There are design guidelines where they call for certain amounts of appropriate soil volume to support tree growth. In the case of the Minnesota Storwmater Manual, that volume is in the range of 1,000 to 2,000 cubic feet, which is a pretty rare thing in design guidelines for tree planting. But those sorts of guidelines, those sorts of standards, make these installations appropriate and useful for stormwater management as well as good tree growth.
And we’ve made more progress particularly in the area of trees than just about every place else in the country I know of.
The benefits provided by these systems are dependent on the size of the tree and the volume of soil it’s planted it. This presented a challenge for creating the crediting system, because the credit amount is determined during the design phase of a project, before the trees are even planted. Yet as the trees grow over years and decades, they provide exponentially more benefits. To resolve this, the Stormwater Manual assigns credits based on the projected mature canopy size relative to the amount of soil provided at the time the tree is planted.
For example, if you plant a tree that can have an 800 square foot canopy at maturity, but you’re only giving it enough soil to reach a 400 square foot canopy, you will only get credit for the smaller tree. This encourages practitioners to design systems that provide trees with the amount of soil they really need.
Trees and soils are both a little out of the purview of most engineers. What has been the reaction in the engineering community? How are people taking in this document?
It’s been a challenge. We’ve seen a good bit of very enthusiastic response.
The pollution control agency has surveyed stormwater practitioners – so those are engineers, people that run public works departments, or road departments in something like a department of transportation or a county – they’ve surveyed stormwater practitioners to see which types of these BMPs people are most interested in, that they most want to see research – and every time we’ve done these types of surveys, urban trees have come out as one of the most highly rated types of BMPs that stormwater practitioners want to see additional research and additional quantitative, analytic work. They want to see the investment on tree systems.
So is all this leading to changes in how engineers practice and, and design?
In a number of situations, what we’re seeing is the stormwater engineers working with other professionals. A good example for instance is landscape architects, so that now stormwater management has become a very sophisticated and complex multi-disciplinary exercise, where you have the potential to not just manage the stormwater, but also significantly change the sort of landscape that’s being created.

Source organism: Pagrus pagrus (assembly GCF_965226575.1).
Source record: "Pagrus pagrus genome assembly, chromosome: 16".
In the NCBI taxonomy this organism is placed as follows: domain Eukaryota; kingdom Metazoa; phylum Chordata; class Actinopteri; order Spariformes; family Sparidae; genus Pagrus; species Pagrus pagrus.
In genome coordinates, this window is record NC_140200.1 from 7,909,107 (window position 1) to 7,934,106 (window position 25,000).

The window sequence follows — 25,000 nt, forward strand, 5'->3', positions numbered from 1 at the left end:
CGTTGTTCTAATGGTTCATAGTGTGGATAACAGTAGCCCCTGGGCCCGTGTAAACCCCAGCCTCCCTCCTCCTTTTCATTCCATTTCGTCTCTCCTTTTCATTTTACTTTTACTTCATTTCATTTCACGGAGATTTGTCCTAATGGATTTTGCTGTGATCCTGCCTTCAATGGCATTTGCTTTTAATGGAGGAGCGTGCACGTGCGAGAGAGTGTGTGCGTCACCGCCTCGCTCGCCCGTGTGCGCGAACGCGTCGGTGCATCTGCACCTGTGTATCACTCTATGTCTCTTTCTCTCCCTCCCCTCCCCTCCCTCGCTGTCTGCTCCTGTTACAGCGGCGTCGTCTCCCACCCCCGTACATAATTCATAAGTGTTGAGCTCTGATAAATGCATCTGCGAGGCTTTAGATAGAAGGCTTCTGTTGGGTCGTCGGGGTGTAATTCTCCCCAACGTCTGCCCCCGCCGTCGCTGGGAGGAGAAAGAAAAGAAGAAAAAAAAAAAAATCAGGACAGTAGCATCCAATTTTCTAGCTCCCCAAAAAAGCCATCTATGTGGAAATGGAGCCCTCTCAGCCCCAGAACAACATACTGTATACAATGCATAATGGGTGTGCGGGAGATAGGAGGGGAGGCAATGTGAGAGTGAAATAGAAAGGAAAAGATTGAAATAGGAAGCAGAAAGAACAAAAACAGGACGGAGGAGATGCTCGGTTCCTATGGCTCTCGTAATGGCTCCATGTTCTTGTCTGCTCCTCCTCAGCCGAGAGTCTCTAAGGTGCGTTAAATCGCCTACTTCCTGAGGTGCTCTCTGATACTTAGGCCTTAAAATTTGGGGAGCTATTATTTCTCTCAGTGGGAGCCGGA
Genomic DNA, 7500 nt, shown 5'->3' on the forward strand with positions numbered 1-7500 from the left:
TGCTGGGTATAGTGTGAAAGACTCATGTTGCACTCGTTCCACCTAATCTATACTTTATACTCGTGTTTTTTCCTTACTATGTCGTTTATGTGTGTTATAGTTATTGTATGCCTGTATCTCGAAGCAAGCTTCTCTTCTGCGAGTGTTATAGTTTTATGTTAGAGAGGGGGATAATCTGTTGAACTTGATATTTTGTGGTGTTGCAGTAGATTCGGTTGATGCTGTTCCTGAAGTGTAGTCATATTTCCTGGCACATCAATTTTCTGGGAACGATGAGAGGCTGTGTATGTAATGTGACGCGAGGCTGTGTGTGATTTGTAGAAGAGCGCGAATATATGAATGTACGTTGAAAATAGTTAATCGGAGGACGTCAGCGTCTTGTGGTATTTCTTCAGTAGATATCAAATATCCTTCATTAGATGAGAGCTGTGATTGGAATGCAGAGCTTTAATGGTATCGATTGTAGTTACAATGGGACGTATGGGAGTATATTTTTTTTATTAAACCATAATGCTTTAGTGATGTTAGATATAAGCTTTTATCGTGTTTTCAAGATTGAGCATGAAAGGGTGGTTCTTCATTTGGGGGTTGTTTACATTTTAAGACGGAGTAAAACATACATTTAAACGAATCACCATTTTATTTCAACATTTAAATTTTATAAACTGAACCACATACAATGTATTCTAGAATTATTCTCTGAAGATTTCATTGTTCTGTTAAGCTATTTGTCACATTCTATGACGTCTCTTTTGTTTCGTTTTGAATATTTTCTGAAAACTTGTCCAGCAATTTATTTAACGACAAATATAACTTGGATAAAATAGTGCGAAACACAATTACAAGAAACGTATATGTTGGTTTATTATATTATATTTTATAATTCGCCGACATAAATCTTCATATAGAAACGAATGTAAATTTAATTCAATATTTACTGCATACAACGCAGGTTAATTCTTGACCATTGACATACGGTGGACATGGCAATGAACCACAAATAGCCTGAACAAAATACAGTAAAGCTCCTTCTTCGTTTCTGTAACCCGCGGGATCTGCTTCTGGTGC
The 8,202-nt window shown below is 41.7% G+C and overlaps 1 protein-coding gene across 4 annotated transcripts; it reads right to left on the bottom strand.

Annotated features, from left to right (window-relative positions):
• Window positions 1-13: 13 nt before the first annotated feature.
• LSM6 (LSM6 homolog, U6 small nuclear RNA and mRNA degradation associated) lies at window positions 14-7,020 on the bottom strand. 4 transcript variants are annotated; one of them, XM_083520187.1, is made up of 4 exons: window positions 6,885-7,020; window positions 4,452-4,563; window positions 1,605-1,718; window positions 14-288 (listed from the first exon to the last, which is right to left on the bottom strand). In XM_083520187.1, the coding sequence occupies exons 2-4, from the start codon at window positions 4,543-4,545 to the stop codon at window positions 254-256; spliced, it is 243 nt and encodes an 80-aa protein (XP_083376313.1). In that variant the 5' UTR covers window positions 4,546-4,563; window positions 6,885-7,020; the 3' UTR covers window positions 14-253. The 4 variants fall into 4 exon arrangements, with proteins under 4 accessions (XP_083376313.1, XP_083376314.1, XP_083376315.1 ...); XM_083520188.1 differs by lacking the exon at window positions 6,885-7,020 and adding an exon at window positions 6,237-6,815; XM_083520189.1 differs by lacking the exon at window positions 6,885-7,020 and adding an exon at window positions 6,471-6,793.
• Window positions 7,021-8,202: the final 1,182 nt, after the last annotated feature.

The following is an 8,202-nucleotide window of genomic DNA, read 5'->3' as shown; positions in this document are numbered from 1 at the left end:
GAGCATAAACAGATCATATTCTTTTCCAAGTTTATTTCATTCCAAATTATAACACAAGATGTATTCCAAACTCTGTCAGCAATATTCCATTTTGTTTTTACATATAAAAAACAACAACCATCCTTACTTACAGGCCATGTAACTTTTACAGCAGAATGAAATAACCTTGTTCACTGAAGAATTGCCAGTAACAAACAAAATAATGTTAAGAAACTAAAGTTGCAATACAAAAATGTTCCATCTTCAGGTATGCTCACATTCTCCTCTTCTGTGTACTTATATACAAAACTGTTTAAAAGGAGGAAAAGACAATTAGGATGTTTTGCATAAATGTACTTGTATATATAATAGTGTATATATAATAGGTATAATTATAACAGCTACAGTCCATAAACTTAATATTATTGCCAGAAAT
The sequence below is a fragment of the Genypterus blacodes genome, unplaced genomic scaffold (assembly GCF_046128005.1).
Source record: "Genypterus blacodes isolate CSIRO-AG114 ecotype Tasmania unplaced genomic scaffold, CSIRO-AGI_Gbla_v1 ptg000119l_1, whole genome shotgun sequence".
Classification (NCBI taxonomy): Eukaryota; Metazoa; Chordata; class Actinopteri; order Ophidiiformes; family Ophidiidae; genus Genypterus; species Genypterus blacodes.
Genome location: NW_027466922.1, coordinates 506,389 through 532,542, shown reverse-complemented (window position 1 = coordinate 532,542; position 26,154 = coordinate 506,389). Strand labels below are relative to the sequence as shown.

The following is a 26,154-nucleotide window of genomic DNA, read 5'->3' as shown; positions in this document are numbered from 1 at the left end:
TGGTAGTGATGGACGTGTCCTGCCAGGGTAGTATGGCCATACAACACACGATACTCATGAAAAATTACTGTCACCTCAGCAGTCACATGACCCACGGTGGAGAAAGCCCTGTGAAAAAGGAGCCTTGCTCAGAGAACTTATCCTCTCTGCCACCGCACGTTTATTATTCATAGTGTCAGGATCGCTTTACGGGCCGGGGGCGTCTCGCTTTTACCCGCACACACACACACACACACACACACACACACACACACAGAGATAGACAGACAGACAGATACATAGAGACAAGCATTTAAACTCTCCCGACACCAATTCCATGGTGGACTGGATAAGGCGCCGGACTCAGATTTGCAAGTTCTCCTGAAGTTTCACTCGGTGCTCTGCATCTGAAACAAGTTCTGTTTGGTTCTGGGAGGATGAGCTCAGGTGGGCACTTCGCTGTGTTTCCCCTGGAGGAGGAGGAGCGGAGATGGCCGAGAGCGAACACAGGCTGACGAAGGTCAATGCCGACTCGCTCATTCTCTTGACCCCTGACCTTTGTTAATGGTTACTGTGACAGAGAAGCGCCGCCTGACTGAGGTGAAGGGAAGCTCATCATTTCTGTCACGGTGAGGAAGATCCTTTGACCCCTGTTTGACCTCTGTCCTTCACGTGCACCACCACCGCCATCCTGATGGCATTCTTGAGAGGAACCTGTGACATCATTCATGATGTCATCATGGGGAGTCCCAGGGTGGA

So it’s driving investment, but it’s also driving creativity. A good example, for instance, is we’re building rain gardens all over the place. Public works departments are now in the business of building and supporting gardens all over the urban landscape. It’s a little bit disconcerting and kind of scary for these public works folks. But at the same time they’re learning how to do it. They’re looking how to get homeowners and private property owners to help and come along in the effort. You know, we’re all trying to move forward and make this stuff happen. And these regulations are driving all sorts of investment and creativity.
What’s your take on how these regulations are shifting our collective attitude about the design of the urban environment relative to growing trees and managing stormwater?
Instead of silver bullet we’re thinking in terms of silver buckshot to try to address these issues and improve water quality from urban stormwater in every way we can think of.
Part of what I’ve tried to convey here is the threats and power of these water quality regulations, and the strength of the response to those water quality regulations in terms of changing how we build things. If we do as good a job with tree-based stormwater management BMPs, as we did with stormwater ponds, back in the ‘80s, we can see widespread implementation and construction of these systems which will yield long-lived, large trees in ultra-urban settings… with numbers and scale the likes of which we have never seen before. So these techniques, if they are properly integrated into the stormwater regulatory system, have enormous potential to change the American landscape in significant and very positive ways.
The stormwater manual is a product of the Minnesota Pollution Control Agency and is continually being updated. If you want to find out more, or try out their calculator, we’ve put a link in the description text of this episode. We’ll be sharing more resources on Twitter, too, so be sure to follow us @remarkableshow.
Remarkable Objects is produced and edited by me, Leda Marritz, with editorial assistance from Aylara Odekova. You can find us online at remarkableobjects.com.
This podcast is a production of DeepRoot Green Infrastructure. DeepRoot provides landscape solutions and technical support services to promote mature tree growth and sustainable stormwater management in the built environment. Find out more at deeproot.com.